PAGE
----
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Personal Injury Law For Children

By Jeff Twersky on

Doesn’t it seem like we are always in ours car, shuttling our kids from one activity to another? Or is that just our imagination?

Our kids are involved in a lot of activities when they are growing up. They go to school. They are in Scouts or clubs. They play organized sports. They go to the YMCA or Boys and Girls Clubs. They go to churches, synagogues, mosques, etc. You know the drill.

As you might expect, sometimes kids get hurt doing these activities. Because of their age, their vulnerabilities and their inability to appreciate the risks involved in life, our courts treat personal injuries to kids differently than injuries to adults.

Kadish Twersky Law Firm represents children and their families when they get injured. We understand these special issues, and we work to see that your children are treated properly, that their personal injury settlements are fair, and that their money is protected for their futures.

Special Relationship: Most organizations that run activities have a special relationship with children, which means that they have to protect our children from dangers or harms that they should know of. For instance, the law in Washington imposes an “enhanced and solemn duty” on our schools to protect our kids from dangers when the school and its employees should be aware of the danger. Most schools protect our children like they are supposed to. When they don’t, when they know that something is dangerous, or should know that it is dangerous, and don’t protect their students, they are not living up to their responsibility.

Releases: If you have taken your child to a skating rink, a ski area, the YMCA, or any place like those, you have probably signed a Release of Liability that says that the facility is not liable for any personal injury to your child, even if it is negligent. A release that a parent signs for their child, before the child takes part in activities, is not legally enforceable in Washington state. You know, like we know, that you have to sign releases to allow your children to participate. But you should also know, as those places know, that their releases are not worth the paper they are written on when a parent signs for their child. Has any place where you have signed a release for you child ever told you that? We would bet not.

Settlement of Cases: Settlements for anyone under 18 years old, whether for physical, emotional or financial injuries, must be approved by a court. While a child’s parent can approve a settlement with an insurance company or the people who are legally at fault, they are not allowed to sign a release to settle the case and receive the funds. The court appoints a settlement guardian ad litem, who is usually an attorney, to investigate the facts, look at what happened, review the medical records, medical bills, attorneys fees and costs and anything else involved in the case. The settlement guardian ad litem reports to the court, which assists the court in deciding whether to approve the settlement, and decide where the money should be held for the child until the child turns 18, at the earliest.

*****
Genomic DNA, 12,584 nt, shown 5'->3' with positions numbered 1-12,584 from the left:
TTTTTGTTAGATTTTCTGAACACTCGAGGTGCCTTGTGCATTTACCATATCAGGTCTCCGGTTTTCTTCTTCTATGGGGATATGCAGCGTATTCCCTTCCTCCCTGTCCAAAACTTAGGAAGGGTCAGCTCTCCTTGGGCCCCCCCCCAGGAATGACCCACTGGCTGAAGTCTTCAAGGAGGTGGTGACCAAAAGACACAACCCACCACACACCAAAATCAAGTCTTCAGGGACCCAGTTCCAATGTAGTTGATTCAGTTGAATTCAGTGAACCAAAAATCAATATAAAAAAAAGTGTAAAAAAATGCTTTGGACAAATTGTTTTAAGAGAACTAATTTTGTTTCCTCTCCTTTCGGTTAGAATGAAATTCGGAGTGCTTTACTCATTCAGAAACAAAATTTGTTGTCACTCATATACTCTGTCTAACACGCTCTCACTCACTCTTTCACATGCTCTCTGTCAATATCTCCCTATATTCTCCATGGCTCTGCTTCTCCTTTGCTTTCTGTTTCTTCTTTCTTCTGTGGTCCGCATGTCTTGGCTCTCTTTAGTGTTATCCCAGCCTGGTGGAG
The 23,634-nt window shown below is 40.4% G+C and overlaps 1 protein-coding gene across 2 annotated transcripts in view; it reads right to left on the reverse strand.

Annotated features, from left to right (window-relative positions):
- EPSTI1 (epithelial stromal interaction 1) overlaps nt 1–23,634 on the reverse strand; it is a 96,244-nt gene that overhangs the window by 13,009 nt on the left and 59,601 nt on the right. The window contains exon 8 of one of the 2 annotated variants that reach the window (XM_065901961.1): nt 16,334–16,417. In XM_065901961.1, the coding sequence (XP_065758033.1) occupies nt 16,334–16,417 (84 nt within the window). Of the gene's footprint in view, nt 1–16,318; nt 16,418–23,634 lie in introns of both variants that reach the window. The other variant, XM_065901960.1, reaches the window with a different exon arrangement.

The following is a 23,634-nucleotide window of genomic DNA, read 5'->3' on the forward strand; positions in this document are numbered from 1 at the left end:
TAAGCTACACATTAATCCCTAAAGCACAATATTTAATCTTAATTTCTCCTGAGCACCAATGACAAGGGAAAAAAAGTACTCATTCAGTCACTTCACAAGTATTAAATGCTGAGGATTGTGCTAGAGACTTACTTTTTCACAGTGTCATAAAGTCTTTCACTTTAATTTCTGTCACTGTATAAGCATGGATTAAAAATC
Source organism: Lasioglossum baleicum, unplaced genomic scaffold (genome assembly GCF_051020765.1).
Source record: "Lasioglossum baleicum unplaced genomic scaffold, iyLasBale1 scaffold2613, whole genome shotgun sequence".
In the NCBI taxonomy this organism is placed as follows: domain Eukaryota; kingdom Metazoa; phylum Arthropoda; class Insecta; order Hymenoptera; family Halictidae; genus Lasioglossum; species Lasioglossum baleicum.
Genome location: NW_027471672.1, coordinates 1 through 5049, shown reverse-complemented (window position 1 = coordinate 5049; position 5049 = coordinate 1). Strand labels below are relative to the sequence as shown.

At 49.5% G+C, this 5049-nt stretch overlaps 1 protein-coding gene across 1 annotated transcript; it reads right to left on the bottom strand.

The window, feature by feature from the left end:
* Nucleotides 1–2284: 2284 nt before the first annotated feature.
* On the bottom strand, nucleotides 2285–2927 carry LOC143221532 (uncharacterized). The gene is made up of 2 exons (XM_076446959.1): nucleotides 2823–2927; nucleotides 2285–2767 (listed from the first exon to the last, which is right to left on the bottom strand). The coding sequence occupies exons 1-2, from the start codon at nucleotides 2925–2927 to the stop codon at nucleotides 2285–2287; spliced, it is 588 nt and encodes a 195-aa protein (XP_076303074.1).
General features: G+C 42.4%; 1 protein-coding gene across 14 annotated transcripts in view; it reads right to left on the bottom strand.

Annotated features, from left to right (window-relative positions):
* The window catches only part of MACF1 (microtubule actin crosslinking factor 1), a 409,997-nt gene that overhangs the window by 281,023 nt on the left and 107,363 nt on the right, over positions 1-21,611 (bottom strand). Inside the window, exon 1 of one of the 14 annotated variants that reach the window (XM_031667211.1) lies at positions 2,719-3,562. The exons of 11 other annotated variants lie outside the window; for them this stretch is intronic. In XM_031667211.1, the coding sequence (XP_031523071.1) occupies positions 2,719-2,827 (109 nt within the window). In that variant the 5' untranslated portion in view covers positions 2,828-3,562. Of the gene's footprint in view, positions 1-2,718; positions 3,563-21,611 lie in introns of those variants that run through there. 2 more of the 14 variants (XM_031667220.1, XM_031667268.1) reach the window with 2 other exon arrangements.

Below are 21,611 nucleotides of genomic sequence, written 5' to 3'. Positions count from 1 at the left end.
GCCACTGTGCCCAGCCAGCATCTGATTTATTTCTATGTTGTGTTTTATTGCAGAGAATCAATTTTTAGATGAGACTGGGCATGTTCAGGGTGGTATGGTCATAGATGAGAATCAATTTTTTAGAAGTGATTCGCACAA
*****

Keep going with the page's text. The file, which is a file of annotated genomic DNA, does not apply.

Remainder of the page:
Jeff Twersky and Glenn Kadish are personal injury lawyers in Everett, WA. They represent children and adults against powerful insurance companies, corporations, government agencies, and responsible individuals. If you or your child needs personal injury representation in Everett, Seattle, Snohomish, King or Skagit Counties, contact Kadish Twersky at (425) 259-1841 today.

This website includes general information about legal issues to be used for educational purposes only and may not reflect the most current legal developments. These informational materials are not intended, and must not be taken, as legal advice on any particular set of facts or circumstances or to create an attorney-client relationship.


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I felt that that the lawyers at Kadish Twersky were very courteous. They dealt with me very well and appreciated my situation personally. I took extra cards to give to my family so they could retain Kadish Twersky Law Firm and I would use the firm again.

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